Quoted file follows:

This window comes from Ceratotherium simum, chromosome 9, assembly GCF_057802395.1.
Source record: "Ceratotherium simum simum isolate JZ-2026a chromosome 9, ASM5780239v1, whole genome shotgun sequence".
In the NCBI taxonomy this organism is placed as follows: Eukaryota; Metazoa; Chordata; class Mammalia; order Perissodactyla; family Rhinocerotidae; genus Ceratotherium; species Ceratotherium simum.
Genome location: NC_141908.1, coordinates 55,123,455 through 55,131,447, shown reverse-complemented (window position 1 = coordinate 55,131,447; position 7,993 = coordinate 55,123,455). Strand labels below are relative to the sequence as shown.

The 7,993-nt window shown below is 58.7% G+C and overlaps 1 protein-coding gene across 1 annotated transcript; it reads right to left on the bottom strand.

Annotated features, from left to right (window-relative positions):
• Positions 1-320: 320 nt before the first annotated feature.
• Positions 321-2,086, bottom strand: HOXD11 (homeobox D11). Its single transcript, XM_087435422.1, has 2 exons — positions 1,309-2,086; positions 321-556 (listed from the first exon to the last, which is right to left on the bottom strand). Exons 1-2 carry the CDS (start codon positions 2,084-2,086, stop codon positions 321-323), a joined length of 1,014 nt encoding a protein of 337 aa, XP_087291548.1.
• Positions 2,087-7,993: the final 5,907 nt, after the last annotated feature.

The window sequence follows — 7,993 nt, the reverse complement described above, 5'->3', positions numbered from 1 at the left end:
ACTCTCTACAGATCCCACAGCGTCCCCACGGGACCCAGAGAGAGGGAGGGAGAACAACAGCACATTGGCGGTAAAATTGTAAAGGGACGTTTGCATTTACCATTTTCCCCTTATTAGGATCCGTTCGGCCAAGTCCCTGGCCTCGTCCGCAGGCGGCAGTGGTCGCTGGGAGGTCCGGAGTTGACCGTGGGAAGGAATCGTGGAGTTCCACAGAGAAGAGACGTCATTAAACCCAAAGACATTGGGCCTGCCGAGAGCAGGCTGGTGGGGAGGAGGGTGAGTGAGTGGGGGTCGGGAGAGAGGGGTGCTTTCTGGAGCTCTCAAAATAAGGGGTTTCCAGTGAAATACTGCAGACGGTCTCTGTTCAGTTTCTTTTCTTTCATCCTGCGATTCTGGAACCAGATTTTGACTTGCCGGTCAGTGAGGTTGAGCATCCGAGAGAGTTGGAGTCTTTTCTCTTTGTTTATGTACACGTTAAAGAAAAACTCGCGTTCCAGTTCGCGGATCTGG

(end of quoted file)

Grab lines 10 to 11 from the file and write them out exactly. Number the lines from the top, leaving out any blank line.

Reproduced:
The window sequence follows — 7,993 nt, the reverse complement described above, 5'->3', positions numbered from 1 at the left end:
ACTCTCTACAGATCCCACAGCGTCCCCACGGGACCCAGAGAGAGGGAGGGAGAACAACAGCACATTGGCGGTAAAATTGTAAAGGGACGTTTGCATTTACCATTTTCCCCTTATTAGGATCCGTTCGGCCAAGTCCCTGGCCTCGTCCGCAGGCGGCAGTGGTCGCTGGGAGGTCCGGAGTTGACCGTGGGAAGGAATCGTGGAGTTCCACAGAGAAGAGACGTCATTAAACCCAAAGACATTGGGCCTGCCGAGAGCAGGCTGGTGGGGAGGAGGGTGAGTGAGTGGGGGTCGGGAGAGAGGGGTGCTTTCTGGAGCTCTCAAAATAAGGGGTTTCCAGTGAAATACTGCAGACGGTCTCTGTTCAGTTTCTTTTCTTTCATCCTGCGATTCTGGAACCAGATTTTGACTTGCCGGTCAGTGAGGTTGAGCATCCGAGAGAGTTGGAGTCTTTTCTCTTTGTTTATGTACACGTTAAAGAAAAACTCGCGTTCCAGTTCGCGGATCTGG